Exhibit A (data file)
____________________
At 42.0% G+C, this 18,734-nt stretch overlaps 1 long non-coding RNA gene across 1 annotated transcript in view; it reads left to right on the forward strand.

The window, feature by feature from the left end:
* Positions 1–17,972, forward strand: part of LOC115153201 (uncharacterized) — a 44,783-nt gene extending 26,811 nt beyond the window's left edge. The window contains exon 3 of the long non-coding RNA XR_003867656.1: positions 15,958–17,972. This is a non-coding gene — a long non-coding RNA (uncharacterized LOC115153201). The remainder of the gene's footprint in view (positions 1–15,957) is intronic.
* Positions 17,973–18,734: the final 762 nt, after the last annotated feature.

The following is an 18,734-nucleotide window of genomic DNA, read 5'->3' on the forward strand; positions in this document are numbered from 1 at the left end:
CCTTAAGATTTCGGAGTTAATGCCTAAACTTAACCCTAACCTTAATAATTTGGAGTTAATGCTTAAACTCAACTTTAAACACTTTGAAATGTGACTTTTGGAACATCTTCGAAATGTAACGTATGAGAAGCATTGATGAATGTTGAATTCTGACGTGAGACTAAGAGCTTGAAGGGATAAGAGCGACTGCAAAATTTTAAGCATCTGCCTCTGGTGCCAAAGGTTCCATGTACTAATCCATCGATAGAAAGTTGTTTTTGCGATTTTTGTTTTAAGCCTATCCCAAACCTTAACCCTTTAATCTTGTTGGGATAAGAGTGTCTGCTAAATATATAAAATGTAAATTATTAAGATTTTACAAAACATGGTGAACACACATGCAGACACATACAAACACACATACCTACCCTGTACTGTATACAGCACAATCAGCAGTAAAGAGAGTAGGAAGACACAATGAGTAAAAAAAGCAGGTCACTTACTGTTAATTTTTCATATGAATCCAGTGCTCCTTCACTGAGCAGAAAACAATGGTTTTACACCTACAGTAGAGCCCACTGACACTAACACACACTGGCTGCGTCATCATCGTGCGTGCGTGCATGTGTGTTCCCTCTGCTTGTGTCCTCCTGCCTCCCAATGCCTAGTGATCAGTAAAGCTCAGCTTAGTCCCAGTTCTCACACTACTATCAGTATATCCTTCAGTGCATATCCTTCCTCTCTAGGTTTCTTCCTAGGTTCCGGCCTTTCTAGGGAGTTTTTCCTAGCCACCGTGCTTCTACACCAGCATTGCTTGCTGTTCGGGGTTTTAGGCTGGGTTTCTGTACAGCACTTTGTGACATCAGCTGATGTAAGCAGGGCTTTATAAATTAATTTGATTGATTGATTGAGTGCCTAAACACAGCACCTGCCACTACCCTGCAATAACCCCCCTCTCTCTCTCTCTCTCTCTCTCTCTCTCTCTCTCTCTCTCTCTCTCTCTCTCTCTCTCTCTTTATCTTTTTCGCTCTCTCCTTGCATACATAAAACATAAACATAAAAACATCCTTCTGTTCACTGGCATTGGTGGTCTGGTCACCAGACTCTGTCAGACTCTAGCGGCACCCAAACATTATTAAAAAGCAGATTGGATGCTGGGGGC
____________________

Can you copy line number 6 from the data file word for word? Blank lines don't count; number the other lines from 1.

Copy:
CCTTAAGATTTCGGAGTTAATGCCTAAACTTAACCCTAACCTTAATAATTTGGAGTTAATGCTTAAACTCAACTTTAAACACTTTGAAATGTGACTTTTGGAACATCTTCGAAATGTAACGTATGAGAAGCATTGATGAATGTTGAATTCTGACGTGAGACTAAGAGCTTGAAGGGATAAGAGCGACTGCAAAATTTTAAGCATCTGCCTCTGGTGCCAAAGGTTCCATGTACTAATCCATCGATAGAAAGTTGTTTTTGCGATTTTTGTTTTAAGCCTATCCCAAACCTTAACCCTTTAATCTTGTTGGGATAAGAGTGTCTGCTAAATATATAAAATGTAAATTATTAAGATTTTACAAAACATGGTGAACACACATGCAGACACATACAAACACACATACCTACCCTGTACTGTATACAGCACAATCAGCAGTAAAGAGAGTAGGAAGACACAATGAGTAAAAAAAGCAGGTCACTTACTGTTAATTTTTCATATGAATCCAGTGCTCCTTCACTGAGCAGAAAACAATGGTTTTACACCTACAGTAGAGCCCACTGACACTAACACACACTGGCTGCGTCATCATCGTGCGTGCGTGCATGTGTGTTCCCTCTGCTTGTGTCCTCCTGCCTCCCAATGCCTAGTGATCAGTAAAGCTCAGCTTAGTCCCAGTTCTCACACTACTATCAGTATATCCTTCAGTGCATATCCTTCCTCTCTAGGTTTCTTCCTAGGTTCCGGCCTTTCTAGGGAGTTTTTCCTAGCCACCGTGCTTCTACACCAGCATTGCTTGCTGTTCGGGGTTTTAGGCTGGGTTTCTGTACAGCACTTTGTGACATCAGCTGATGTAAGCAGGGCTTTATAAATTAATTTGATTGATTGATTGAGTGCCTAAACACAGCACCTGCCACTACCCTGCAATAACCCCCCTCTCTCTCTCTCTCTCTCTCTCTCTCTCTCTCTCTCTCTCTCTCTCTCTCTCTCTCTCTCTTTATCTTTTTCGCTCTCTCCTTGCATACATAAAACATAAACATAAAAACATCCTTCTGTTCACTGGCATTGGTGGTCTGGTCACCAGACTCTGTCAGACTCTAGCGGCACCCAAACATTATTAAAAAGCAGATTGGATGCTGGGGGC